MAC: Mines and Communities

Paradise Lost?

Published by MAC on 2007-07-07
Source: The Ottawa Citizen

Paradise lost?

Many Ontario landowners do not own the rights to the minerals beneath their land, but don't realize it until someone pays $25.50 to stake a claim. Some residents of Frontenac County can only hope their backyard does not become a uranium mine.

Roger Collier, The Ottawa Citizen -

7th July 2007

When Frank Morrison looks out his living room window, he doesn't see the drab, concrete face of an apartment building. He doesn't see a gas station, a Wal-Mart or a neighbour hovering over a barbecue. The only neighbours Mr. Morrison and his wife, Gloria, have are sugar maples and ironwoods, pines and poplars.

It was the rolling meadow and the streams that drew Mrs. Morrison to these 100 acres in North Frontenac. But for Mr. Morrison, it was the trees. He spends much of his time in his forest, thinning overgrown areas, clearing trails, collecting the nine cords he cuts each year for firewood.

Last November, Mr. Morrison discovered he wasn't the only one spending time in his woods. Some of his trees were scarred with long, shallow notches. A few had been lopped off, metal tags bearing the Ontario trillium symbol affixed to the metre-high stumps left behind. Others wore pink ribbons.

He was displeased, to put it mildly, that his trees had met with an axe that wasn't his own. But who had done it? He thought it may have been Ontario Hydro, until he inspected the tags.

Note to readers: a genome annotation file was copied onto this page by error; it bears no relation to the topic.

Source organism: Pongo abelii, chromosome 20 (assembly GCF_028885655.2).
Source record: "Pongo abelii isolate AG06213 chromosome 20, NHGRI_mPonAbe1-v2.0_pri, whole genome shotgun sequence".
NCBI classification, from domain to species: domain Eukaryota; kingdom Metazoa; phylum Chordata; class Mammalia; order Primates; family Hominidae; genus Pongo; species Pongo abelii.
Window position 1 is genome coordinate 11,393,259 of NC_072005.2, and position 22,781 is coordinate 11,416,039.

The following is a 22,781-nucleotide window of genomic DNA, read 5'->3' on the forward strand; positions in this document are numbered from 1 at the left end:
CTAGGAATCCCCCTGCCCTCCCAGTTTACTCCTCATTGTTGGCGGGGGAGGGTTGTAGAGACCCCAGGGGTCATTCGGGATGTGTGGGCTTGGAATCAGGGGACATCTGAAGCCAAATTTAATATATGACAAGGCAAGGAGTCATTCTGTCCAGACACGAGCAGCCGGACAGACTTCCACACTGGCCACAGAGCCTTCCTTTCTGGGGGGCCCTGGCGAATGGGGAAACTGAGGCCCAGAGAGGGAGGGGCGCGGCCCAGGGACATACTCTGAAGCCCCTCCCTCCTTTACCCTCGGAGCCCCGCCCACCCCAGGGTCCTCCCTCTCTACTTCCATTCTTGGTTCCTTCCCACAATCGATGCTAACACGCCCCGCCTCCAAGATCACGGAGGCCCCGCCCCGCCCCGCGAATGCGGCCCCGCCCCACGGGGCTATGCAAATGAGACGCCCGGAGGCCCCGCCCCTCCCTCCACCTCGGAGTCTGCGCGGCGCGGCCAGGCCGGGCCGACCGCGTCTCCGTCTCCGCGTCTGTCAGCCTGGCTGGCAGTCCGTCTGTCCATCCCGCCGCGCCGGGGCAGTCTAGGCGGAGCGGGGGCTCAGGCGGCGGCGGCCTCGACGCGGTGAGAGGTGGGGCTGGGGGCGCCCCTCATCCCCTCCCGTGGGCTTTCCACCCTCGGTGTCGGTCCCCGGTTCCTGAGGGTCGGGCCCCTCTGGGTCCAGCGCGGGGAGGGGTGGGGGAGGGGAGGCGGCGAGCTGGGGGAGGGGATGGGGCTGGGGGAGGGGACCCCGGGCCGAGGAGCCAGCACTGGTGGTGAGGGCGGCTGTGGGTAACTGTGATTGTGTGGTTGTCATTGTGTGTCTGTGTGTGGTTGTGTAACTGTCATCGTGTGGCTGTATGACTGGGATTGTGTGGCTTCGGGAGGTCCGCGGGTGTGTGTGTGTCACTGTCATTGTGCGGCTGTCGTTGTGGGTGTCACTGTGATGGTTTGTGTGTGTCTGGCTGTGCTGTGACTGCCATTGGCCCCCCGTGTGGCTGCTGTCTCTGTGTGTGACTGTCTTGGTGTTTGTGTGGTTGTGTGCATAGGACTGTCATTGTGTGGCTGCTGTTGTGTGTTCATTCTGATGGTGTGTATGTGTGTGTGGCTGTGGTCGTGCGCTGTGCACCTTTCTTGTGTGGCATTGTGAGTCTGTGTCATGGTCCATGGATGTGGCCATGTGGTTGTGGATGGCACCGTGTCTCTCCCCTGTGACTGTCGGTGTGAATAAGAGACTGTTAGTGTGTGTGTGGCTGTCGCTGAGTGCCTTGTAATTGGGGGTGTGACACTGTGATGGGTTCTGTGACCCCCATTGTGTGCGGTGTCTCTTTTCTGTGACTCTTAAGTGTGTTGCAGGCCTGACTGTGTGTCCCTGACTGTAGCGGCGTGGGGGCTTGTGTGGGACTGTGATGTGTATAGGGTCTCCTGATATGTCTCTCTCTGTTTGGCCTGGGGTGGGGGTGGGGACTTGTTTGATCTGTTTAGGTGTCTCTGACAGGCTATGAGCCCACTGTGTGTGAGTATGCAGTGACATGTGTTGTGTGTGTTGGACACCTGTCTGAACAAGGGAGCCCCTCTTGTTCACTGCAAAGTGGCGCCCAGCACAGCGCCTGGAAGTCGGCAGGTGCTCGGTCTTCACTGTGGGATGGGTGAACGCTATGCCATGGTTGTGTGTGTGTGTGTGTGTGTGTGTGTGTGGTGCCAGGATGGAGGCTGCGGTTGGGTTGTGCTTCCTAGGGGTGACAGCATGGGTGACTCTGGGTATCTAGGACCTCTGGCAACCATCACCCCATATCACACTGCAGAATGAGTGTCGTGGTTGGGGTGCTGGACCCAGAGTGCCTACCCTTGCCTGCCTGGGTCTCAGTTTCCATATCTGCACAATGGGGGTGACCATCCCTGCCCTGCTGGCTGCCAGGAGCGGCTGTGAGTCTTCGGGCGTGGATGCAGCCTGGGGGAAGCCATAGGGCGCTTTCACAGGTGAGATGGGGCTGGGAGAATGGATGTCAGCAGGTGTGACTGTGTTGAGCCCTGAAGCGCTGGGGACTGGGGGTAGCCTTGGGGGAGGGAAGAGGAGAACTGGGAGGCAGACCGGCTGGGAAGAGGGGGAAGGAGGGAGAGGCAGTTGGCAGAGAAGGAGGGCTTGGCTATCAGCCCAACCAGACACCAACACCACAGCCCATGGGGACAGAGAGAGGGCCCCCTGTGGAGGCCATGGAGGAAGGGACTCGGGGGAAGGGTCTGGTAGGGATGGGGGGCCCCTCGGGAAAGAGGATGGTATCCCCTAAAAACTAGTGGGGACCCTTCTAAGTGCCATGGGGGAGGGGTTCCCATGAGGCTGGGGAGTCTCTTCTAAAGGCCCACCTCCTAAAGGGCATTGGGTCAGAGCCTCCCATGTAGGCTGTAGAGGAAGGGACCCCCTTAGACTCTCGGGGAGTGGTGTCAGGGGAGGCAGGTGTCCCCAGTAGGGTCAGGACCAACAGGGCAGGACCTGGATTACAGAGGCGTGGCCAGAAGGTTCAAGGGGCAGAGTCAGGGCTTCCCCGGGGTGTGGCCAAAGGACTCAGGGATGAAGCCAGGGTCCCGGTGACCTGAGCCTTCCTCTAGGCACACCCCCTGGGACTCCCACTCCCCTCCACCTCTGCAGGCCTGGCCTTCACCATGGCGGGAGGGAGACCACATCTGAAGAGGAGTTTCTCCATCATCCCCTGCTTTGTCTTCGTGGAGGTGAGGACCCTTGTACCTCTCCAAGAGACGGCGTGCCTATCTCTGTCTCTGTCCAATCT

"This is not Hydro," Mr. Morrison recalls thinking. "This is a prospector."

In 1996, a two-line ad in the Citizen led the Morrisons to this parcel of land west of Perth. What they didn't know then was that beneath the streams and meadows and trees lay something that would become, 11 years later, one of the most sought after materials on earth: uranium.

Since that day in November, other North Frontenac residents have found pink ribbons on their trees, and they've learned, much to their surprise, that they only own the surface of their land and not what's buried beneath. (The majority of Ontario landowners, however, own both.) They've also learned about a 139-year-old piece of Ontario legislation that allows mining prospectors "free entry" to their properties.

Landowners' rights groups say it's ridiculous that the mining industry enjoys privileged access to private land thanks to an ancient law that should have been quashed years ago. Some say it amounts to "legalized trespassing." But no matter how many private landowners cry foul, one thing has become painstakingly clear: Canadian mining laws are set in stone.